A Film With as Much Heartbreak as it has Charm
DIRECTED BY HIROKAZU KORE-EDA/JAPANESE/2017
Most films, and most avenues of art, tend to be cynical and critical on most other topics in life, but have a romantic view of artists. In the struggle that a lot of young artists have, whether to go for it and live your dreams or settle in and live a normal yet risk-free life, films often say go for it! And they also extend that lesson to artists of all ages. “You only live once”, “You’re never too young”, “Your dreams are your calling”, “You’ll regret not taking chances on your deathbed”.
These messages are inspiring, feel good and oftentimes reflect a dilemma the filmmakers had to go through, with a nice little piece of reassurance in their work that they made the right decision. In Hirokazu Kore-eda’s wonderful new film, After the Storm, he looks at the flip side of that. Maybe there is a time when going for it and staying true to your artistic dream isn’t the best idea. Maybe that’s when others are counting on you and your dreams become a direct conflict to your responsibilities.
After the Storm hits on all kinds of ideas and emotions, from the pain we cause our children by trying to capture what was done to us as children, to who are you responsible to in life, to even a nice motif of caring and creation through cooking.
Ryoto (Hiroshi Abe) is a struggling novelist with one successful book under his belt. Unfortunately, that came a long time ago. Now he’s just a deadbeat dad who loves his ex wife and his son, in that order. Kyoko (Yoko Maki) is his ex and she has run out of patience for him. What made him charming and a dreamer in the past now only causes harm to herself and especially their son, Shingo (Taiyo Yoshizawa).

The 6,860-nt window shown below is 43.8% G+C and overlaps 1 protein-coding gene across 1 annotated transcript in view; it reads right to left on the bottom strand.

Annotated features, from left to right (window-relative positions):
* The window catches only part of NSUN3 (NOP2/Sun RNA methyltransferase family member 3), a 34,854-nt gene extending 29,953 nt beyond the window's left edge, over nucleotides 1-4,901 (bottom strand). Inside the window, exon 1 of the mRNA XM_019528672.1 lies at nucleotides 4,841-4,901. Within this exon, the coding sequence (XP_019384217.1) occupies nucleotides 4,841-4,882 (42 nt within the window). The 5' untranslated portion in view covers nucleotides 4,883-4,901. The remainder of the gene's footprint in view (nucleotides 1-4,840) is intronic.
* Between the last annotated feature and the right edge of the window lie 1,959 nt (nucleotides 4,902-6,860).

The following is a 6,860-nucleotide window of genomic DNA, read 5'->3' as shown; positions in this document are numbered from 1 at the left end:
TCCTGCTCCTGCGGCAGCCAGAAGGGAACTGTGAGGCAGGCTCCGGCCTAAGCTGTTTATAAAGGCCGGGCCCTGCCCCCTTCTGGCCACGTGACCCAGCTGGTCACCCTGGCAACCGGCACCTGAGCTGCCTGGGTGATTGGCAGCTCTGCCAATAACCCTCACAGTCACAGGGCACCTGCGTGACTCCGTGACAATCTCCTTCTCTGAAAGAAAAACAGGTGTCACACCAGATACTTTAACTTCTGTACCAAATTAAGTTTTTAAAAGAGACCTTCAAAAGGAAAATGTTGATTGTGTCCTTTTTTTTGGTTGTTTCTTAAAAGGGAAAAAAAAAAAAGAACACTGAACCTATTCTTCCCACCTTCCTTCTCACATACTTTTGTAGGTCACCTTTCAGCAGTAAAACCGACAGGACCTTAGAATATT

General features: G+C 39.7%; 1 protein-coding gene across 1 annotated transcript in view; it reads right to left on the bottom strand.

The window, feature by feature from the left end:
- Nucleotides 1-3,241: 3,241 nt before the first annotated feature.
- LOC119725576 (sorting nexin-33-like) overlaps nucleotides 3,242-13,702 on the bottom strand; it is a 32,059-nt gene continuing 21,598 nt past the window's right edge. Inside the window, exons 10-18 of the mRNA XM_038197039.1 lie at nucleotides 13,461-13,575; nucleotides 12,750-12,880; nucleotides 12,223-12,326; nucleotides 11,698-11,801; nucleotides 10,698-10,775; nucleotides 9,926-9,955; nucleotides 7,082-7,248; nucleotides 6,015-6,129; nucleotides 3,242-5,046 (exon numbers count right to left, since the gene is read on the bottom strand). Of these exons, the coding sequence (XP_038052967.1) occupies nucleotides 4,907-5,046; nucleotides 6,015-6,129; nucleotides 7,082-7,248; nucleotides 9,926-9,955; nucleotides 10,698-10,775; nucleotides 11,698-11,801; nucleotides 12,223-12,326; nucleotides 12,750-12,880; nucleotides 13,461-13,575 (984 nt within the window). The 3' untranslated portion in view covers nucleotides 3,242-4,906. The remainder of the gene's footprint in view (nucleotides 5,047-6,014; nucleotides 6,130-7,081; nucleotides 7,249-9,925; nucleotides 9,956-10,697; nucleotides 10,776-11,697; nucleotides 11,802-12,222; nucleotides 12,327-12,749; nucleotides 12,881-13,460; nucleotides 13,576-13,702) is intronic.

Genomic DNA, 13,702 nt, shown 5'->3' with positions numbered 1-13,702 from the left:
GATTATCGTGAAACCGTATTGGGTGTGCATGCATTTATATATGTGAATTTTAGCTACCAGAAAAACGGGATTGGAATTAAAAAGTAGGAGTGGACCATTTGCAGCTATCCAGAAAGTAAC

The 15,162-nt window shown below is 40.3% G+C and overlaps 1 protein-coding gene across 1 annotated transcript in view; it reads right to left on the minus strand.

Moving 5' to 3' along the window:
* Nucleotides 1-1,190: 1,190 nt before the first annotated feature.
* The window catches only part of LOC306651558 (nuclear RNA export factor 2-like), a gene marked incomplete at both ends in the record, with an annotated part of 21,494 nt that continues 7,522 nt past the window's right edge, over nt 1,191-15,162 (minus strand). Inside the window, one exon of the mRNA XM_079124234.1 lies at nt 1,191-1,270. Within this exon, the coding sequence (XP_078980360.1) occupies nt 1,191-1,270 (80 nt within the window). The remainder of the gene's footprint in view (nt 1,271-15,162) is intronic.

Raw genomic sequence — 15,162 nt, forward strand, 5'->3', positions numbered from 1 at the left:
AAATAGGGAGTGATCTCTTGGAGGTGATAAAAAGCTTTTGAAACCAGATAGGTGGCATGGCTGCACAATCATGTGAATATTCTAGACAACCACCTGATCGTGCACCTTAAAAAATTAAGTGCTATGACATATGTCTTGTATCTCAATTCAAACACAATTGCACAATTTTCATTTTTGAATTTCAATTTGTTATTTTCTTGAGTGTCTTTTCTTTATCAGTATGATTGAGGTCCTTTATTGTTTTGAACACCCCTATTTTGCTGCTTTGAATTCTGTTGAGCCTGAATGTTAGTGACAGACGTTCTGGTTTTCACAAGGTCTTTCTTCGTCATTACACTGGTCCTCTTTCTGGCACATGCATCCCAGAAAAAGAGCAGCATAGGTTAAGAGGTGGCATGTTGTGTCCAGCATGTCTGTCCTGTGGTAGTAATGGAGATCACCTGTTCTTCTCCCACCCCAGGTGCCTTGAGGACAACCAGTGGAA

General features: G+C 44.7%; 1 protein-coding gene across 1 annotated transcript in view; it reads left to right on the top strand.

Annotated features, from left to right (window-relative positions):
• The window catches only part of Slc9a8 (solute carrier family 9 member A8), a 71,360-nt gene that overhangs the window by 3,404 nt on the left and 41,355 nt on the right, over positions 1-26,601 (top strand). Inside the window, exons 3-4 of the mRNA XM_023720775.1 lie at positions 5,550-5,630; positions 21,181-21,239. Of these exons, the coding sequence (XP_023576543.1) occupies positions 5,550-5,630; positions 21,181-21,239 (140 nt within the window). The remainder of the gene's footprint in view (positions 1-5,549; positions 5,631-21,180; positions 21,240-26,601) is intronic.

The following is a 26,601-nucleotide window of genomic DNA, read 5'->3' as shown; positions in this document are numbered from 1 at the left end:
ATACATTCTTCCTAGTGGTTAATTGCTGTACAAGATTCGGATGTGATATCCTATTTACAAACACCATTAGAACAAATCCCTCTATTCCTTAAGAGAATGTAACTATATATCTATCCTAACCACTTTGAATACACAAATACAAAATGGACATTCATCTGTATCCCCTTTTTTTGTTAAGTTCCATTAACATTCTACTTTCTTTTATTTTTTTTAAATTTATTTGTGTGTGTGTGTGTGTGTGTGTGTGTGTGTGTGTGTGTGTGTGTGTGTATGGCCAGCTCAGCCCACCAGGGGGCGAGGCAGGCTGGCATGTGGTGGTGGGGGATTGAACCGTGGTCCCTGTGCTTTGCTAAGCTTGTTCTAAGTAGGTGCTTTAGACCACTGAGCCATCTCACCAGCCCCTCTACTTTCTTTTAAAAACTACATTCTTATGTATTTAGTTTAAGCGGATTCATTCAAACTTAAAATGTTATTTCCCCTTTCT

Ryoto refuses to give up in his integrity. He is working on a new novel, and when offered the chance to write a manga comic, something that is apparently considered below his literary standards, he turns it down. Doesn’t seem so bad when you hear that, until you realize he is drastically behind on his child support and that burden is falling hard on his ex.
To make some money when he’s not writing, Ryoto turns to private investigating. He catches people cheating and breaks up marriages. Something that I would think has less integrity than writing a comic, until you realize that perhaps it’s the destruction of others that brings him some relief. If art is to create then destruction is the opposite side of that coin, and mass destruction is a closer cousin to his needs than uninspired creation. He’s managed to destroy everything in his life, so why not others?
After the Storm hits on all kinds of ideas and emotions, from the pain we cause our children by trying to capture what was done to us as children, to who are you responsible to in life, to even a nice motif of caring and creation through cooking. Kore-eda’s directing style has such an intangible quality to it. It’s so hard to describe why you love it as much as you do. His casting is perfect, his characters have this charm that matches the film and his shots just flow with such fluidity. If there’s one thing to criticize, it’s simply that he may have undercut his own message of knowing the time and place to take risks as an artist and knowing when to say no, as I imagine anyone thinking about being a filmmaker would be even more inspired to make this their career after watching this amazing little movie.